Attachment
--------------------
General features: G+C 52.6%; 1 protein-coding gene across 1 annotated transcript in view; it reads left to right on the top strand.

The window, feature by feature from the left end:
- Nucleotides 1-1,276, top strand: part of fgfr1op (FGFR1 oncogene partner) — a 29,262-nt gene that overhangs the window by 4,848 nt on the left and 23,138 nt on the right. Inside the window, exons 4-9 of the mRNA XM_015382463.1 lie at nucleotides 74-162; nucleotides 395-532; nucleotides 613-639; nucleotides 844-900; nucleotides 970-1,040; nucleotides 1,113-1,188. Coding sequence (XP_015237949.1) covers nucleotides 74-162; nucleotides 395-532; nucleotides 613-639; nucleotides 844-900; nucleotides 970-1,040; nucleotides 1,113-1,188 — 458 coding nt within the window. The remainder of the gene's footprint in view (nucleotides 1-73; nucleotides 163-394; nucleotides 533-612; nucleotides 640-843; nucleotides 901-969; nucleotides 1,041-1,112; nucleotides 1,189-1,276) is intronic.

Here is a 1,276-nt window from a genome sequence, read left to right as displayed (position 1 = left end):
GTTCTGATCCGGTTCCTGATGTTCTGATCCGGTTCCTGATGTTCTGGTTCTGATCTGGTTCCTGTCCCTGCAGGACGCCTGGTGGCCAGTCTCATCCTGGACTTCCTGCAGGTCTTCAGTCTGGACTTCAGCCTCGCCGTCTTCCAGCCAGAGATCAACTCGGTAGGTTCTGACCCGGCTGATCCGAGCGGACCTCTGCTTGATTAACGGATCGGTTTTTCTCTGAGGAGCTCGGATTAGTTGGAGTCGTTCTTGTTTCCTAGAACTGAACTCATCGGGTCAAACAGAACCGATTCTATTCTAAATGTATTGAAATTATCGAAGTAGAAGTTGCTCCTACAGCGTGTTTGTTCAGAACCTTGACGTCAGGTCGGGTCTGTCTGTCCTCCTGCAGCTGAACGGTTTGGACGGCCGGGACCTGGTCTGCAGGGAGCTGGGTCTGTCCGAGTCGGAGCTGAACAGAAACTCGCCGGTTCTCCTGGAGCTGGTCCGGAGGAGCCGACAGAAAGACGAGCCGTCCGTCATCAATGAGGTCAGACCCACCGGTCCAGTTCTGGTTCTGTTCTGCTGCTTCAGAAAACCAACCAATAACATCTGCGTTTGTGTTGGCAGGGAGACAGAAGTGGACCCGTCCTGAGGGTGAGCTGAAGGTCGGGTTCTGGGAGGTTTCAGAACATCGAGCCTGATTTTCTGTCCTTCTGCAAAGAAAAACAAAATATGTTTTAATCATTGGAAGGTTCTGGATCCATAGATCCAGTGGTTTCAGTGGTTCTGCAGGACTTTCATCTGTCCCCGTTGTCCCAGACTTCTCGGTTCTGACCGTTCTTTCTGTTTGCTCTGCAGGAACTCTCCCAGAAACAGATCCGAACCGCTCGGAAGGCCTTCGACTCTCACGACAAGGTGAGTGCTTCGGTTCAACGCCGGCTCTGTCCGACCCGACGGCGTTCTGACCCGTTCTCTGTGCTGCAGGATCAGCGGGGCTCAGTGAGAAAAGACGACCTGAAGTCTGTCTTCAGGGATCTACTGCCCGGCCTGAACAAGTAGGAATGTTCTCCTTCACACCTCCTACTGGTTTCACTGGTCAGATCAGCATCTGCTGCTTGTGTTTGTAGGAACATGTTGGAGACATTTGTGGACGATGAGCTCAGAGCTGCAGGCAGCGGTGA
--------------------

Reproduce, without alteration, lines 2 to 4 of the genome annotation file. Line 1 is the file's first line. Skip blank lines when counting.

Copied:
The window, feature by feature from the left end:
- Nucleotides 1-1,276, top strand: part of fgfr1op (FGFR1 oncogene partner) — a 29,262-nt gene that overhangs the window by 4,848 nt on the left and 23,138 nt on the right. Inside the window, exons 4-9 of the mRNA XM_015382463.1 lie at nucleotides 74-162; nucleotides 395-532; nucleotides 613-639; nucleotides 844-900; nucleotides 970-1,040; nucleotides 1,113-1,188. Coding sequence (XP_015237949.1) covers nucleotides 74-162; nucleotides 395-532; nucleotides 613-639; nucleotides 844-900; nucleotides 970-1,040; nucleotides 1,113-1,188 — 458 coding nt within the window. The remainder of the gene's footprint in view (nucleotides 1-73; nucleotides 163-394; nucleotides 533-612; nucleotides 640-843; nucleotides 901-969; nucleotides 1,041-1,112; nucleotides 1,189-1,276) is intronic.

Here is a 1,276-nt window from a genome sequence, read left to right as displayed (position 1 = left end):